— Talk to your child often about protecting him or herself.
Identify for your (young) child the special safe adults in his or her life — those you have authorized to see or touch the child’s private body parts, under specific circumstances (like a doctor), to help keep the child clean and healthy. Review the touching safety rules frequently with your child, and make sure that as your child grows, he or she begins to develop distinctions between “safe” and “unsafe” touches.
— Teach your child what to do if someone tries to touch him or her.
Remind your child again and again than if someone touches him or her in an inappropriate way, your child should say “No!” and should yell, scream, or do anything necessary to run away and to tell you or another trusted adult as quickly as possible.
— Teach your child what to do if someone makes him or her uncomfortable.
Give your children the power and authority to speak out against any adult who makes him or her uncomfortable — including a parent or family member. Be clear about the meaning of the word “uncomfortable” as it applies to sexual abuse, and tell your child to trust his or her own instincts regarding anyone who gives the child “the creeps.”
The best possible scenario is for open and healthy communication to exist between two divorced or separated parents so that the children can benefit from mutual and respectful sharing. If this is the case, give a copy of these guidelines to your spouse and have a conversation about maintaining consistent rules regardless of where the child is living or visiting.
If step-parents are involved, invite them to look at the guidelines as well and to share in the responsibility of providing appropriate care and support. If your spouse is deceased, consider cautiously involving other friends and family members in the support structure you create for your child.
But remember that most child sexual abuse is perpetrated by someone who is well-known to the child and the child’s parents. So, don’t get in a hurry to empower and entrust others with your child. And, make sure any “special safe adults” you select for your child actually meet with your child’s approval.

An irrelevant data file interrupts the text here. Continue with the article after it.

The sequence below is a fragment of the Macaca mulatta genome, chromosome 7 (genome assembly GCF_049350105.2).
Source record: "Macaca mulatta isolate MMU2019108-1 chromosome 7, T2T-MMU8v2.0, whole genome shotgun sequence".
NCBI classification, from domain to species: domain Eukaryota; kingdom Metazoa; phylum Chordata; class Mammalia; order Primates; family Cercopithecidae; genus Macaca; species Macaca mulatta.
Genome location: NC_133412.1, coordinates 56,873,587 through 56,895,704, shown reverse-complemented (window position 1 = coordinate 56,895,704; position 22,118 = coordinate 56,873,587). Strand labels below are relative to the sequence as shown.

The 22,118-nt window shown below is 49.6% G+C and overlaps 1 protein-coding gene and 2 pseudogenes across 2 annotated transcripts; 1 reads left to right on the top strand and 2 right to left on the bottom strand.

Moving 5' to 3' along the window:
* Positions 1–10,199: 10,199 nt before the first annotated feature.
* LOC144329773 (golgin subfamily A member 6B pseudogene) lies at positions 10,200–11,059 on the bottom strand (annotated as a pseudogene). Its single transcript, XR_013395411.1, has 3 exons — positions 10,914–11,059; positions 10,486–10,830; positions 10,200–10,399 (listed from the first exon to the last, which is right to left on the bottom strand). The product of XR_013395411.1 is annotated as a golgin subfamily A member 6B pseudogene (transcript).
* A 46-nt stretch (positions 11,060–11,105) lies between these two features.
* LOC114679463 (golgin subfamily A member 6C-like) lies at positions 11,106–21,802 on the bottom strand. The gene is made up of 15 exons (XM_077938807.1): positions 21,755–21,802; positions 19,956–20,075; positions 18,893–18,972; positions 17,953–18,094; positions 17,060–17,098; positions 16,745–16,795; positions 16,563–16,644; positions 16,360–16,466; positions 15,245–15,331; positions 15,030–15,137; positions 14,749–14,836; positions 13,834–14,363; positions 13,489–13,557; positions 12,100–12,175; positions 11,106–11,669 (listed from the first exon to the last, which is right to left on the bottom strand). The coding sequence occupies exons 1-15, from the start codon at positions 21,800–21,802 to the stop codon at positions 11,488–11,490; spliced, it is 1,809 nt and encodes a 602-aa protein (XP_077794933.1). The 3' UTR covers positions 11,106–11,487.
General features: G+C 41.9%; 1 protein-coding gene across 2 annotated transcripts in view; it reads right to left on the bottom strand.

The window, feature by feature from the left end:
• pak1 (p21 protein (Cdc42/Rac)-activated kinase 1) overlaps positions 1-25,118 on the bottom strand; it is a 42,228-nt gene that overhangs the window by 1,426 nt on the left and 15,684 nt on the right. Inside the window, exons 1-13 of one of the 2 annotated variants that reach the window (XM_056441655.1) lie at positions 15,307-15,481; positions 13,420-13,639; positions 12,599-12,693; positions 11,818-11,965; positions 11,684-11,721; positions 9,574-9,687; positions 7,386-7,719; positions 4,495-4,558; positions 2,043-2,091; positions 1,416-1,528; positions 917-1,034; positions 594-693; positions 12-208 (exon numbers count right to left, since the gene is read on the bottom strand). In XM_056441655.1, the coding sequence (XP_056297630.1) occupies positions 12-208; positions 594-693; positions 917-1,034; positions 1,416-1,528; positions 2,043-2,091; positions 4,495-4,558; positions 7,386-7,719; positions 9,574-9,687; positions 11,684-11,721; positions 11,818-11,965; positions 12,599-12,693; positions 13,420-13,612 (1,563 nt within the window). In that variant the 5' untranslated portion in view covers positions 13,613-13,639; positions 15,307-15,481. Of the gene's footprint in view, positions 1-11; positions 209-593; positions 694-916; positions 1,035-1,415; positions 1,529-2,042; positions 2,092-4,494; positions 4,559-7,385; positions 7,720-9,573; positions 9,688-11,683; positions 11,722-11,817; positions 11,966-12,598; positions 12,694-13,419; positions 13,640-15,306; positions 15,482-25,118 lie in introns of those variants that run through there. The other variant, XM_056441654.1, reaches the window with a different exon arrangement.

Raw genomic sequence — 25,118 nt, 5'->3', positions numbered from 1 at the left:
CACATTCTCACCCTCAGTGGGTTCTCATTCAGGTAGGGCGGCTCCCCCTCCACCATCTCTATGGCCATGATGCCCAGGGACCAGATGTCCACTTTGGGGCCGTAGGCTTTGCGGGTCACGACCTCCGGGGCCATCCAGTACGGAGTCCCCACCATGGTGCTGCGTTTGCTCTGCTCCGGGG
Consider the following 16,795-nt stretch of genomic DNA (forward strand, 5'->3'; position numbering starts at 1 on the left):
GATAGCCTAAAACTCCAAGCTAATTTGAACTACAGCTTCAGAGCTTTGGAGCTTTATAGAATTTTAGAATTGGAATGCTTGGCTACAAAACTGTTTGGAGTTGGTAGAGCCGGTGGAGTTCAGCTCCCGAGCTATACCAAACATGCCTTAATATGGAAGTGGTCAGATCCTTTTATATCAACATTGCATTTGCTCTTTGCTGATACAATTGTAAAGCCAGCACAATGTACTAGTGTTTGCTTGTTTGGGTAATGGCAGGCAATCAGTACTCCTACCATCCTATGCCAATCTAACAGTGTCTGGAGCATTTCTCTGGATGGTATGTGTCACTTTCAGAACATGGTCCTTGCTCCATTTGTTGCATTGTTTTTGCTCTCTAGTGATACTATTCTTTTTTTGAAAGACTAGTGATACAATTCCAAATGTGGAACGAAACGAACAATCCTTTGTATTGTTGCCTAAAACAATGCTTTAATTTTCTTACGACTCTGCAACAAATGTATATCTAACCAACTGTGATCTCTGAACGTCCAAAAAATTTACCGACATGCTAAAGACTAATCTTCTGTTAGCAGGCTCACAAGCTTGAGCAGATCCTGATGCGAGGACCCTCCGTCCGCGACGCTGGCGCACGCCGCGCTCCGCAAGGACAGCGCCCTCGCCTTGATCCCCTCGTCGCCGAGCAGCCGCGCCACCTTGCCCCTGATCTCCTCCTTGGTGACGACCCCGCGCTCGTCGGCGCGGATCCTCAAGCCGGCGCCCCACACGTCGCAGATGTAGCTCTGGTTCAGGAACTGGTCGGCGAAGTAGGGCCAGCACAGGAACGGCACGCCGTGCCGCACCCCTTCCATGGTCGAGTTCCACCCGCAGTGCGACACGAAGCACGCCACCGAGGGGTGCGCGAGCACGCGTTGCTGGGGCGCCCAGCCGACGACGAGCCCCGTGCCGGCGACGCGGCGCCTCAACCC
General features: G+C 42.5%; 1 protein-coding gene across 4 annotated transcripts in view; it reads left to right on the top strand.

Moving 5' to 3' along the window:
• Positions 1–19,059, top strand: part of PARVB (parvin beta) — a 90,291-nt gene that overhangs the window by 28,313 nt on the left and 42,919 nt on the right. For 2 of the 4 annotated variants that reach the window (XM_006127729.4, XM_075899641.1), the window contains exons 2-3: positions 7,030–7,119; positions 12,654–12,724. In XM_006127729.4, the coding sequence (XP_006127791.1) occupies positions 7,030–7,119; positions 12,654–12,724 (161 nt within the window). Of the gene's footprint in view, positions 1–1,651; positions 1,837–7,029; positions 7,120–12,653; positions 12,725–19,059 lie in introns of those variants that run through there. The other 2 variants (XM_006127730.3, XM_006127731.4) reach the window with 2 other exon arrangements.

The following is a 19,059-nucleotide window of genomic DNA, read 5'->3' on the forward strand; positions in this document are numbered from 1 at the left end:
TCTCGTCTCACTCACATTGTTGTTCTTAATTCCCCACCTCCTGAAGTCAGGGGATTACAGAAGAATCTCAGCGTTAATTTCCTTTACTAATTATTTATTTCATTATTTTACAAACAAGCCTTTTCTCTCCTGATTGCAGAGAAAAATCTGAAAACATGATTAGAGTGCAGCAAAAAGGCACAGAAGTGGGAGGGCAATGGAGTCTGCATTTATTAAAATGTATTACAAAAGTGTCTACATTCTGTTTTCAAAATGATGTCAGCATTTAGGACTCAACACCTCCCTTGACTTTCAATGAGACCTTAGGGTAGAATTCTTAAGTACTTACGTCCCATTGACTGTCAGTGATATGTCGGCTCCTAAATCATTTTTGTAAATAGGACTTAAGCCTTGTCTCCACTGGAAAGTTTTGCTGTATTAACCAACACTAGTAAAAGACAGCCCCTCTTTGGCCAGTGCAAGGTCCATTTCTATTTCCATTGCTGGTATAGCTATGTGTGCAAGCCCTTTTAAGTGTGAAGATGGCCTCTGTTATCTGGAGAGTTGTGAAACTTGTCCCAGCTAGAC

It can also be a healthy and fun process to use the type of framework provided in this article to create your own family rules. The nature and scope of your family rules can be expanded as your children grow older to include appropriate behavior and safety when dating, for example. By involving all of your children and all of your children’s living parents in the process, you give everyone involved an investment in the safety of your child. This type of mutual investment fosters a spirit of teamwork in helping to ensure the safety of all parties.
When it is not possible for separated parents to communicate, or if a mother, father, grandparent, aunt, uncle, or guardian is left alone to parent, then alternatives need to be considered.
• Engage an extended family member to assist.
• Ask a trusted friend to help in the process.
• Seek the guidance of a trusted professional.
When importing others to help, you need to establish clear boundaries — informing both the child and the adult of the expected mutual respect for your family rules and your culture of “no secrets.” In opening up your family for assistance, you must make the determination regarding how much assistance you need. Unfortunately, when it comes to the safety of children, the days of placing blind trust in “just anyone” are long gone.
Juggling your schedules, getting the child to school “on time,” being at soccer practice, and completing the next science project before the deadline, are just a few of the types of time-consuming “routine” events that create seemingly impossible odds.
Yet, families are the places of everyday miracles. In a special way, the life of a single parent is all the more challenging and all the more prone to these miracles. God’s grace is offered to you when you need it the most, and the help of loved ones through your church community can assist.
Open yourself to the assistance of others, and allow yourself the opportunities to be affirmed and nurtured by the good people that God sends your way. And, most importantly, remind your children every day that they are special, that God loves them tremendously, and you love and support them no matter what happens in their lives.
For more articles like this, visit www.the-tidings.com.

North Hollywood Insider said...

www.bishop-accountability.org/abusetracker for daily VERIFIED coverage of the ongoing pedophile enabling and continued child, clear and present endangerment, by office holder Roger M. Mahony in the LA Archdiocese.

Want to rid LA Archdiocese of still active pedophile rings,that are still raping, sodomizing, orally copulating, physically maiming, kidnapping, mentally torturing, litigating, extorting, racketeering, in the BILLIONS of laity dollars, and no end in sight, under ARCH ENABLER Roger M. Mahony?

Forget the civil, canonical or criminal courts, JUST STOP DONATING LAITY!

North Hollywood Insider

CALL: Target Crimes, LA DA's Office, to report sex crimes in the Catholic Church: Phone: (213) 974-5985

City of Angels Lady